Though you do have to be careful not to go overboard. Make sure that the colors you use fit with the mood that you’re after. Blue is good for moodier portraits; red is very intense and angry; green is more peaceful.

Let’s take a look at a few lighting setups you might use to get creative looks via gels:

One-Color Setups

This is the most basic flash gel setup, where you put the same gel on all of the flashes in the scene (to create an orange or blue or green or purple, etc., effect). 

And while it can be artistic, I often recommend going with a slightly more complex setup, such as mixed lighting. This will give you a more sophisticated, subtle result.

Using Mixed Lighting

With mixed lighting, you put a gel on one of your flashes, but leave the others un-colored. 

This will give you a slight tint in certain areas, but it’ll be less obvious and more natural. 

So you can use it to subtly influence the image. 

For instance, you might use an un-gelled key light and fill light, but put a gel on your rim light (which will create an orange or blue halo effect around your subject’s outline).

Or you could use a normal key light but a colorful fill light, for a tint on half of your subject, but not on the most dominant, brightest portion.

And if you want to get really creative, you can use another type of mixed lighting:

Two colored lighting!

Using Two Colors

With two different gels mounted on two different flashes, you can get a stunning effect, like this:

Simply put one gel on your main flash, and another gel on a fill flash or a backlight.

I recommend selecting colors that will work together. 

So you might go for complementary (opposite) colors, such as blue and yellow, which will create an interesting contrast. 

Or you might go for analogous (similar) colors, such as red and orange, which will create an interesting harmony. 

Really, the sky’s the limit, so play around with different colored gels and see what you get!

Lighting the Background

Here’s one last gel tip for you:

Even if you’re using a plain white or plain black backdrop…

…gels can help spice it up.

Simply point a gelled flash at the background, and it’ll create a blue or a pink or a green effect, so it looks as if you had fancy, colored backgrounds all along!

Flash Gels in Photography: Conclusion

Now that you’re familiar with how to use flash gels in your photography, you should be able to get striking images with just a little bit of extra work.

So don’t be afraid to have fun with flash gels.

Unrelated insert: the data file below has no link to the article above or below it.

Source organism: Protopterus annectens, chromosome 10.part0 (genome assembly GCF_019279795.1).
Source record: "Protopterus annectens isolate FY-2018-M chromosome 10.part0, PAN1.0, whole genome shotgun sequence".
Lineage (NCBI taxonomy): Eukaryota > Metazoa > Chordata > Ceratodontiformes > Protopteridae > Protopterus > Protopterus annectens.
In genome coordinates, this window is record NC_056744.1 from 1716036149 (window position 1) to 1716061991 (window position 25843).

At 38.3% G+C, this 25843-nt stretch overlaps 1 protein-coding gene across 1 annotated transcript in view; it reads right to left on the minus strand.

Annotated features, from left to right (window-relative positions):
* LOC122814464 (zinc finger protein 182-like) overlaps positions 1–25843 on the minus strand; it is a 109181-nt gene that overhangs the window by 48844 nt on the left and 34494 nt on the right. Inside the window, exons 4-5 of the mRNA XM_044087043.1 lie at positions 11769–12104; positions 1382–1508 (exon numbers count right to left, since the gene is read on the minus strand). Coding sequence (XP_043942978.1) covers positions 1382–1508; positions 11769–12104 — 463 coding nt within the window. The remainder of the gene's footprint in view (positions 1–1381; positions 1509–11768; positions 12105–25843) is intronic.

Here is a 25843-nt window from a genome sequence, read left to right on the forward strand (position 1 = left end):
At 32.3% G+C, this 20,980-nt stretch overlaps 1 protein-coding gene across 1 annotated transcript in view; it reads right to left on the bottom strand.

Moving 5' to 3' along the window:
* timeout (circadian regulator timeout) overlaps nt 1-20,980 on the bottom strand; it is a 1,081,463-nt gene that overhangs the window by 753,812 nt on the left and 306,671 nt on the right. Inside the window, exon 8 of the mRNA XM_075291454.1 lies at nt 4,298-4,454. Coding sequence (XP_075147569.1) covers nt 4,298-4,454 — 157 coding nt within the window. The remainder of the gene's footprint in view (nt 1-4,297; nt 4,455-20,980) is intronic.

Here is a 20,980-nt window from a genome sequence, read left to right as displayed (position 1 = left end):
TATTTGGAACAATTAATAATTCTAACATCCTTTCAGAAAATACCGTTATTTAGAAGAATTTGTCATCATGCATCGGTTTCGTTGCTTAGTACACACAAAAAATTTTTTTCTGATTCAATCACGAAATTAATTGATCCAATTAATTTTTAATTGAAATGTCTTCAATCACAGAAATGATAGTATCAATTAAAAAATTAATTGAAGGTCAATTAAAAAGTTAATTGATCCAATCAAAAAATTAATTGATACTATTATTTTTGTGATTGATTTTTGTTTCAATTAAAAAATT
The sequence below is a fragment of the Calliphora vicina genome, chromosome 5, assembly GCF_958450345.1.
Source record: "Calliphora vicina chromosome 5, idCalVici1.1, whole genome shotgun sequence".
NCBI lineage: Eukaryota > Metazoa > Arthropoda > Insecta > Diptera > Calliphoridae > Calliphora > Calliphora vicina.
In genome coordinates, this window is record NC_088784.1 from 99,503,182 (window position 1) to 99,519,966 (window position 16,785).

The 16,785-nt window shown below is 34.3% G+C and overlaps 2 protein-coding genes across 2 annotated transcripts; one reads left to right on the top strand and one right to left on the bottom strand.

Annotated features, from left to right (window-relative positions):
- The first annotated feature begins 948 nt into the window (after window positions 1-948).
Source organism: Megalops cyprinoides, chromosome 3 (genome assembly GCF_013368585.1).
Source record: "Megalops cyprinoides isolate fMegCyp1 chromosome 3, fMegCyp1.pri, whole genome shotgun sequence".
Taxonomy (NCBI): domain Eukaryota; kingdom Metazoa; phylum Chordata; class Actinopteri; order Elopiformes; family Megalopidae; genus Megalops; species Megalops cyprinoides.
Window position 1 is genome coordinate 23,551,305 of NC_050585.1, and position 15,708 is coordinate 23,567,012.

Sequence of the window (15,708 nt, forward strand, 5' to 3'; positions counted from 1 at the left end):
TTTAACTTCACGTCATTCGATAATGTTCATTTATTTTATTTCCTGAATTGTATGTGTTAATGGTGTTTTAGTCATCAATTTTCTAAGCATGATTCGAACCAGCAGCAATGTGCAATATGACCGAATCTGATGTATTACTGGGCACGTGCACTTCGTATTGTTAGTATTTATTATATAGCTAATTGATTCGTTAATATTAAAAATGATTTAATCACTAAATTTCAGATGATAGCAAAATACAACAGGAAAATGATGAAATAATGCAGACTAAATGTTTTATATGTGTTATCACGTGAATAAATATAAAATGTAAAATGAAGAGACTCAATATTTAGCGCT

The results can be incredible!

Are flash gels expensive?

Not at all. Flash gels are extremely cheap, so you don’t need to worry about price–go ahead and get some gels, then have fun experimenting!

What colors are flash gels?

Any color you want! You can pick up most colors online, and if for some reason you can’t find the color you’re after, you can always make it yourself (flash gels are easy to create using cellophane!).

Can you use flash gels with light modifiers?

Absolutely! Flash gels used with light modifiers create a softer, more natural lighting effect–except they also include very cool colors. So it’s definitely a combination worth trying out!

About the Author
jaymes dempsey author

Jaymes Dempsey is a professional macro and nature photographer from Ann Arbor, Michigan; his work is published across the web, from Digital Photography School to PetaPixel. You can connect with Jaymes on Instagram, Facebook, and LinkedIn.

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1 thought on “How to Use Flash Gels in Photography”

  1. Angeline Bromham

    Hi I’m attempting an environmental shoot at a sheet metal fabricators hoping to capture a welder for a diploma assignment. I’m unsure I will capture the colours I’m hoping for by underexposing with my iso, f/stop around 8 maybe and using a slow shutter speed, would using red and blue gels help to create the right ambience if I fail ofc ? I do have two speed lights but only one receiver ( only ever used one at a time so far ) would it work with one on my camera bouncing off the ceiling or wall then the other placed behind or to one side ?

    Kind regards